Our correspondence didn’t stray into any serious territory but we both knew what was going on in each other's lives, and when we met up again in Belfast that was pretty much it.
The age difference has never bothered me. I do things when I'm ready to do them and not sooner. I fell pregnant quite soon after Jamie and I got together but we didn’t move in together until Ellie was born and we only got married in October 2010 because that's when we were ready to do it.
I don’t think anyone else worried about our age difference because we were clearly so happy together — people were just happy for us. And while Jamie might have been past his 20s and ready to settle down I've never really been a party girl anyway. Of course, I still want to go for a big night out every now and again but Jamie understands that. He'll come with me and have a good time because he knows that's important to me. Then we'll come home and fall asleep on the sofa in our coats — I've even been known to be holding onto my handbag.
We don't get comments about the age gap between us though people can be a little surprised when they find out as Jamie doesn't look much older than me and I'm mature for my age.
I think we're well suited. Jamie can be a grumpy old man but most of the time I have to be the sensible and mature one in the relationship.
I think whatever Cindy Crawford and Richard Gere were doing wasn't fulfilling the needs of everyone in the relationship.
They didn't work at it and consider what the other person needed and that meant they weren't happy.”
Carly Bell (22) owns Bellaire hair and beauty salon in Belfast. She has been with Ryan Hoey (31), an aeronautical engineer, for the last four years. She says:
Ryan and I met in The Box nightclub at the Odyssey, Belfast, when I was just 18 and he was 27.
Strangely enough I had seen a photo of him on Bebo through a mutual friend when I was 14 and I loved the look of him back then.
I remembered that photo when I actually met him for the first time.
The second time I met him I did all the running.
I chased him and managed to get his mobile phone number through a friend of a friend.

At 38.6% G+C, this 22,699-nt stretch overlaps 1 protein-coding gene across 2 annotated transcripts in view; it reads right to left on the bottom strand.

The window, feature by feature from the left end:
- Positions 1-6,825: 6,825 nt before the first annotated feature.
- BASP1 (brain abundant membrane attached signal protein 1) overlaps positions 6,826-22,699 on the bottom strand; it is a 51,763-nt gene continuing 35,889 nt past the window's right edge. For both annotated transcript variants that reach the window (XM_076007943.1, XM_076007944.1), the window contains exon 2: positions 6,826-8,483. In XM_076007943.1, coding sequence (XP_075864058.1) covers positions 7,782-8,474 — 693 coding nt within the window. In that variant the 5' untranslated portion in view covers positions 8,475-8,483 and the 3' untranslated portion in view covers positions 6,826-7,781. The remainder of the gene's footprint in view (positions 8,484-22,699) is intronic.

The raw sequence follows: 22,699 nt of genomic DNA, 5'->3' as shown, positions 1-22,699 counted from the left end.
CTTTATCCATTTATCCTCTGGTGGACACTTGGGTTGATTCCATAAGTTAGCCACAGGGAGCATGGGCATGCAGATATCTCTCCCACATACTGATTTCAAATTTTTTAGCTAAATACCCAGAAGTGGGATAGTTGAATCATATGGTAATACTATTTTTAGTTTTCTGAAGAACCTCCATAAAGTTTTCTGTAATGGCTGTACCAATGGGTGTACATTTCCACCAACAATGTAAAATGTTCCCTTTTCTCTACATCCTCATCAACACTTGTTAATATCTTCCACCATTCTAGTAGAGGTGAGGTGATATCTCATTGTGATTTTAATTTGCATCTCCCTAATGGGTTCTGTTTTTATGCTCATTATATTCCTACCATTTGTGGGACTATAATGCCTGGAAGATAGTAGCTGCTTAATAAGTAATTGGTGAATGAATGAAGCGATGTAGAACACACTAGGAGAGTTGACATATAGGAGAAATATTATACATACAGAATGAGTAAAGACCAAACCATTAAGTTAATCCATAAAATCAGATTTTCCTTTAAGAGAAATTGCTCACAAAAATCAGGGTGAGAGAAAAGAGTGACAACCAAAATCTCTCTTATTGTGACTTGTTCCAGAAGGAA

We started going out on a few dates and had a great time; he didn't act like he was older than me at all.
I've never gone out with boys my own age anyway — previous boyfriends as well as those in my circle of friends generally all tend to be older than me.
Still, I was worried about the age gap when I first started dating Ryan — I was 18 and he was 27.
For the first couple of months I was a bit concerned that he wouldn't take me seriously |because I was so much younger.
I was also scared to tell my parents when we decided we would be together — when I said his age out loud it seemed really old!
Of course, my parents had their doubts but I've always been mature for my age and now, as time has gone on, I've forgotten all about the age difference.
After four years, do we notice it? Perhaps a little bit.
I'm only in my early 20s and I still have a lot of life to live but Ryan is ready to settle down a bit — we've even talked about tying the knot.
I'm not that worried though.
I may be young but I know Ryan is the one for me.”
Shauna Hutton (30) is a fashion consultant and lives in Belfast with her husband Graham, (42), a chef, and their children Tyler (6), Darcy-Grace (5) and Graham-John (3). She says:
Graham and I met in a nightclub — he was a friend of a friend and we were introduced but I didn't have anything to do with him for the rest of the night.
The funny thing was every time I went out in Belfast after that I kept running into him. He would be in whatever bar or party I happened to go to.
One night I ran into him at a party in Jordanstown and we just clicked — we were living together a week later!
I've never been bothered by his age although I didn't believe when he told me how old he was the first time. Graham doesn't look his age or act it at all. I've gone out with older men anyway and I like socialising with older people. I think I can connect with them better.
On the other side Graham has always hung out with younger people. His best friend of nine years is 26. He has just as much energy and youth as I do so I never worry about him keeping up with me.
The age gap wasn't a problem although I was a little worried about introducing Graham to my parents as he's only 14 years younger than my dad.
For the first while we just called him a friend as I have lots of male friends. We were a little worried about how they might react but by the time my parents found out they knew Graham was around to stay.
No one has ever raised any eyebrows when they've found out the age difference as it's so easy |to see that we're good together.
I've never felt that Graham and I were at different stages in our life.
We met when I was 20 and went out and partied until I was 25.
We would still do it today but with two children it can be hard to get a babysitter! There have never been any issues between us, like who's the boss in the relationship because we're a partnership. I think it sounds like Cindy Crawford couldn't be herself within the relationship — it was about their personalities not their ages.”